Little black book
Sometimes minimalism wins over. This hardback book is intended as a platform for ideas, sketches, portraits, masterplans and daily notions. Covered with black linen-cotton bookcloth with a lovely organic texture, the book also has handsewn black & ivory headbands and approx. 75 pages of archival off-white Canson Mi-Teintes inside. For those who are not familiar with Canson paper, Mi-Teintes works beautifully with pens, pencils, ink, acrylics and watercolour… with everything, in fact. Because of its versatility it is the only paper I use in my own sketchbooks and visual journals; Other papers tend to get on my nerves, because I use lots of mixed media in my flat artwork. One could also say my line of sketchbooks is born out of that frustration.
This book is also currently for sale in my shop.
Bible repair in progress
Here’s some customer work for a change. This massive family Bible from the 1800’s had a loose front cover, some pages coming loose and a classic duct-taped back. I began working on it last week, removing the first sections and reinforcing some of the torn ones. As a happy surprise, all that duct tape came off nicely; In fact I believe it has actually also protected the sections from further damage, and because only the spine of the book was taped there was no damage to the leather. The cover boards are worn but in many ways very neat. I’m first extending the old cords a bit so that I can sew the sections back, and then continue to assemble the cover.
For those interested, the approximate price for the standard repair of a large Bible is usually around 500€ and up. Books with many pages and sections (such as Bibles) tend to cause lots of work, but if the sewing is healthy and there are no damaged pages the binder has it a bit easier. The repairs for the covers still take a fine amount of leather as well as time and expertise. For this reason extensive repair is rarely recommended for relatively new and common Bibles. However, because Bibles are often the books that are much valued by their owners (holding emotional rather than monetary value), they are among the most common projects on the binder’s bench.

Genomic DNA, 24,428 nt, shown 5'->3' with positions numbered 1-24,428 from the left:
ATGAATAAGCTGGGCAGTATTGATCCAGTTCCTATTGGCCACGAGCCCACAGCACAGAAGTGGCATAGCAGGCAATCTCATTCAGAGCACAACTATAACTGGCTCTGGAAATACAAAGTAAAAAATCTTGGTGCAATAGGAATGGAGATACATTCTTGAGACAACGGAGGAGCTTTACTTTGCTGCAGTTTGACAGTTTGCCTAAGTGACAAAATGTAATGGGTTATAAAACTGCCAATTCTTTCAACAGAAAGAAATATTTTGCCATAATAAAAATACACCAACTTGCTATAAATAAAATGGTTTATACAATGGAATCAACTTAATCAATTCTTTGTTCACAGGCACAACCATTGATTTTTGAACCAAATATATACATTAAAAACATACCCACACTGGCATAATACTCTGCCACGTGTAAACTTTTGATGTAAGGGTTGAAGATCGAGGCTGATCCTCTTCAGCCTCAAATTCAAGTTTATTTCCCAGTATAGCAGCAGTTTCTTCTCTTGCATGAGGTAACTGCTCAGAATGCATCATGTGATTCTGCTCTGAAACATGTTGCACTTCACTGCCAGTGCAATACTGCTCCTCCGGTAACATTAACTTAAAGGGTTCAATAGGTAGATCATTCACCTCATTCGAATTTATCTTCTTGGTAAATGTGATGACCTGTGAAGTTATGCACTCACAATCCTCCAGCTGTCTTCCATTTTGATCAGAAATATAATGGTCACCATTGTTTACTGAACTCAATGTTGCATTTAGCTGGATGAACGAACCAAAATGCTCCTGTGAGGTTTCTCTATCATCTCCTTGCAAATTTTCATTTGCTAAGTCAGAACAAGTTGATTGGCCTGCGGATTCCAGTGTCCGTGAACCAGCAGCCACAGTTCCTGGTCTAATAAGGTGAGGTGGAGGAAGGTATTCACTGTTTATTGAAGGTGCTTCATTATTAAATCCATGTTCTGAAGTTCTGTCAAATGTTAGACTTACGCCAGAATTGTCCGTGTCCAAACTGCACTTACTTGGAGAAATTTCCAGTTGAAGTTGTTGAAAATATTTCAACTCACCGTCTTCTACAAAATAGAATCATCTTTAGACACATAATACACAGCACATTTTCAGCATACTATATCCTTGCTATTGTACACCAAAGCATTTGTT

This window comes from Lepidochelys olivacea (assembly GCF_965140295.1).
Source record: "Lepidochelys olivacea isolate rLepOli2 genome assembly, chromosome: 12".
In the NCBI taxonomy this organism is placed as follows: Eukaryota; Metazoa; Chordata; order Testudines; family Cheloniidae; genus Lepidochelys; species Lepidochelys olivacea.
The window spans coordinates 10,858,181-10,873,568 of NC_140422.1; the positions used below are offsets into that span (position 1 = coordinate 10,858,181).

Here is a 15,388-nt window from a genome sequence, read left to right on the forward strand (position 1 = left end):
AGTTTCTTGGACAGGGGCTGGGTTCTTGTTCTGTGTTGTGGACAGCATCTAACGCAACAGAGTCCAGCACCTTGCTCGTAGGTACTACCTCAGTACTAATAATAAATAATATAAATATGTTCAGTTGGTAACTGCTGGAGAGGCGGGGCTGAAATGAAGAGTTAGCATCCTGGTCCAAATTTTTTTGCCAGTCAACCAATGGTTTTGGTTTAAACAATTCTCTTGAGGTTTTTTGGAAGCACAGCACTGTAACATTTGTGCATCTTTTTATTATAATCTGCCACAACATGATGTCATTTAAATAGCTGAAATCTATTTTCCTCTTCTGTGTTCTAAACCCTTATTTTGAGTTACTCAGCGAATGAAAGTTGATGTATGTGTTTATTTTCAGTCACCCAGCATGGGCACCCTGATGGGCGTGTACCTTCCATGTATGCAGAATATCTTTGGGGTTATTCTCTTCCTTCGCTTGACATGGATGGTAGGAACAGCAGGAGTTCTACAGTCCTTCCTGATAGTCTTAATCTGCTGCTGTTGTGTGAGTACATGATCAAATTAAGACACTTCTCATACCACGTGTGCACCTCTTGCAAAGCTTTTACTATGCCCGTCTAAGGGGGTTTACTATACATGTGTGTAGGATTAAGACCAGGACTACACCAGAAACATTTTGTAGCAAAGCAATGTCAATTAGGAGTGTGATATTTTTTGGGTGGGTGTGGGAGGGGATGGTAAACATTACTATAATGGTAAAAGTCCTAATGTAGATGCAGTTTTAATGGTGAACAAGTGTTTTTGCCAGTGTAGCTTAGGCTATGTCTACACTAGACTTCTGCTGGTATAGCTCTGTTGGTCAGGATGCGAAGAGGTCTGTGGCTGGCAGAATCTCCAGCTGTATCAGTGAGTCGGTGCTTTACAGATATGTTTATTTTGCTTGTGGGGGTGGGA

Not a long time ago I went to the annual bookbinders’ summer meeting in Kuopio, where we visited the lyceum library and also got to browse some books from the collection of the Orthodox Church Museum RIISA. Other weekend activities included drinking whisky, eating lots, seeing the Kätköistä Löytyneet II miniature book exhibition, going to a classic car and swap meet, and arguing whether the somewhat ugly endpapers in one of the Orthodox manuscripts were marbled, painted or printed with blocks. In short, good times. Thanks everyone for the company!
The picture above, of me holding a book-finding, was taken by a fellow binder Tiina who thoroughly documented the event whereas I didn’t have a camera at all.